Legionnaires' disease: causes, symptoms, transmission, diagnosis, treatment and prevention

Legionnaires’ disease, also known as legionnaires pneumonia, gained its fame during an outbreak in 1976 in Philadelphia, where retired soldiers gatherer at a convention (thus the word “legionnaires”). It was later discovered that the bacteria was transmitted from the central pipeline of the air conditioning system. This type of bacteria caused pneumonia, with frequent symptoms of fever and cough. The main treatment for Legionnaires’ disease is antibiotics.


Legionnaires’ disease is caused by a bacteria named “legionella pneumophila”. This bacteria is commonly found in the soil and water. After exposure to water droplets (such as air conditioner), the bacteria can be inhaled into your lungs. The bacteria in the water may also be accidentally inhaled during drinking. Frequently legionnaires’ disease has been associated with hot tubs, healers, cooling towers in air conditioners, or swimming pools.


Legionnaires’ disease can affect both the young and the old. However, people who are over 50 years, smoke, have previous conditions of lung functional impairment, or have a weak immune system are more susceptible. The symptoms generally develop in 2 to 10 days after exposure to this bacteria. The clinical symptoms are the same with pneumonia caused by other bacteria:

  • Fever and chills;
  • Fatigue;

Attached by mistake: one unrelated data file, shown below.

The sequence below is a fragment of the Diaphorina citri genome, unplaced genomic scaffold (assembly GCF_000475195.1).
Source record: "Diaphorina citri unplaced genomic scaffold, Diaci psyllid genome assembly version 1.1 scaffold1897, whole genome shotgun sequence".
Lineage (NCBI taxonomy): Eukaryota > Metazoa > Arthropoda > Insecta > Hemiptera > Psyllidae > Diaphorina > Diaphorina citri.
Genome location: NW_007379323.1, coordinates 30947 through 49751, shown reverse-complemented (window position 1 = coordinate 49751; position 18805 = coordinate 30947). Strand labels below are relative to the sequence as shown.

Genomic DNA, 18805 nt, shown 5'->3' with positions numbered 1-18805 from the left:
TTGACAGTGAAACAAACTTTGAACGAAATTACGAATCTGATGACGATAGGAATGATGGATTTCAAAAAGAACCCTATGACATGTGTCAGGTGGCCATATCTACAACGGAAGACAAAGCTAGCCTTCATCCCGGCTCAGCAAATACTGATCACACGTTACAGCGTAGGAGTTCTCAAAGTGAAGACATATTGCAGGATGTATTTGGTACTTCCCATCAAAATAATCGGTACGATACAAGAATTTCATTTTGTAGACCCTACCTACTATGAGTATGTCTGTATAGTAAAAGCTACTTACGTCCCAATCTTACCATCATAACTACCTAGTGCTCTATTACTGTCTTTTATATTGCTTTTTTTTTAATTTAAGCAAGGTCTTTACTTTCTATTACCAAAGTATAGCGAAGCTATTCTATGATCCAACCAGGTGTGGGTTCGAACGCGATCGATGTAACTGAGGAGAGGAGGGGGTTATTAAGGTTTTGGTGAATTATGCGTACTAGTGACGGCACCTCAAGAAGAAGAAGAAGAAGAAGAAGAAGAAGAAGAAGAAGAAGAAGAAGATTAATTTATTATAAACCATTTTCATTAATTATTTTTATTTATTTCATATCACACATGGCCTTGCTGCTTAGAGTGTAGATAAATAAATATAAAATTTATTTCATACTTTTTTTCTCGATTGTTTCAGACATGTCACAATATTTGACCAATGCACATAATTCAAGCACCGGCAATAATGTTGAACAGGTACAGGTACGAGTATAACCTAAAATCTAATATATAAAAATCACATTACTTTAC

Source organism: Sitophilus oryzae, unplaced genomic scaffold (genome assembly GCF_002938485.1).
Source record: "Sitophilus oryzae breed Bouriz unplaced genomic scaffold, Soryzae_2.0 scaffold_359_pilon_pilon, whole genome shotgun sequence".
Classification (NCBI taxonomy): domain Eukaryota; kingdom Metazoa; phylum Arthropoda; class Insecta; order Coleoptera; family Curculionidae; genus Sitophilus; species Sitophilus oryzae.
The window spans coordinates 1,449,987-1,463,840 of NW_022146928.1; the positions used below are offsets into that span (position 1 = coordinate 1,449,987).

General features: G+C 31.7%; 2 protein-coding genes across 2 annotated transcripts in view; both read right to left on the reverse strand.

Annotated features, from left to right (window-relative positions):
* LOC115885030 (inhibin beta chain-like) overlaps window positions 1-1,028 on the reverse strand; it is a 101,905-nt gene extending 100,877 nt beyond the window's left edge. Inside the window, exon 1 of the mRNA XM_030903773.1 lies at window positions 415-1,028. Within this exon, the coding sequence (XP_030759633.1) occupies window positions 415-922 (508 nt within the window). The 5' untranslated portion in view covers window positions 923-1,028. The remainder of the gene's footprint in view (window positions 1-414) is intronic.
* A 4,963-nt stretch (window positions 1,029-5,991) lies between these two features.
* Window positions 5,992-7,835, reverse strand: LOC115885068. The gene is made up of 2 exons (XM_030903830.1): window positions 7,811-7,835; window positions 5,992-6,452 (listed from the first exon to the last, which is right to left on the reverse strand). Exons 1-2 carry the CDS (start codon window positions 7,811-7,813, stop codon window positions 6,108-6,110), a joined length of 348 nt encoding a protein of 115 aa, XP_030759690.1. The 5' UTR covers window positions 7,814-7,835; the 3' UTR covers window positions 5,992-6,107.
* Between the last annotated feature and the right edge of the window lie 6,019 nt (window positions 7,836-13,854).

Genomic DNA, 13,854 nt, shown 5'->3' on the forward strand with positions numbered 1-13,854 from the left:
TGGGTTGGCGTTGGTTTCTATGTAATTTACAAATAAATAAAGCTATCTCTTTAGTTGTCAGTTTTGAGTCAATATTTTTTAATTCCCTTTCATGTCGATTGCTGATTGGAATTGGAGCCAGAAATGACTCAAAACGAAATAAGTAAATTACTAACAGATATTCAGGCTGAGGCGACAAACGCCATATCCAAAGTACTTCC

• Cough with or without mucus;
  • Shortness of breath;
  • Headache;
  • Muscle aches;
  • Gastrointestinal symptoms, such as vomiting or diarrhea.


Legionnaires’ disease is spread by inhalation of aerosols or water droplets that contain the bacteria. It is generally not transmitted from person-to-person. Patients get legionnaires’ disease because they accidentally inhaled from the water droplets associated with cooling towers in air conditioners, contaminated hot tubs, swimming pools, etc.


Doctors frequently make a diagnosis of pneumonia based upon clinical history and chest x-ray or CT scan results. To specifically detect the pathogen that causes the pneumonia, your doctor may need the following test:

  • Blood or sputum culture: Your doctor would collect your blood or sputum sample to the microbiology lab for further identification.
  • Urine legionella antigens: This detects the legionella in the urine. It is 70-80% sensitive and 100% specific.
  • Your doctor may also collect your sputum or blood sample to do polymerase chain reaction to detect bacterium legionella pneumophila.


Legionnaires’ disease can be cured with antibiotics. Specifically, azithromycin or levofloxacin are very effective and the preferred choice. Depending on the severity, antibiotics can be given orally or intravenously. Most of the legionnaires’ disease need hospitalization. In general, at least 5-10 days of treatment is needed.


Since person-to-person transmission is rare for legionnaires’ disease, infected patients do not need to be isolated.

Disinfect the water supply regularly and vigorously, the contamination surveillance should be routinely carried out.

* The Content is not intended to be a substitute for professional medical advice, diagnosis, or treatment. Always seek the advice of your physician or other qualified health provider with any questions you may have regarding a medical condition.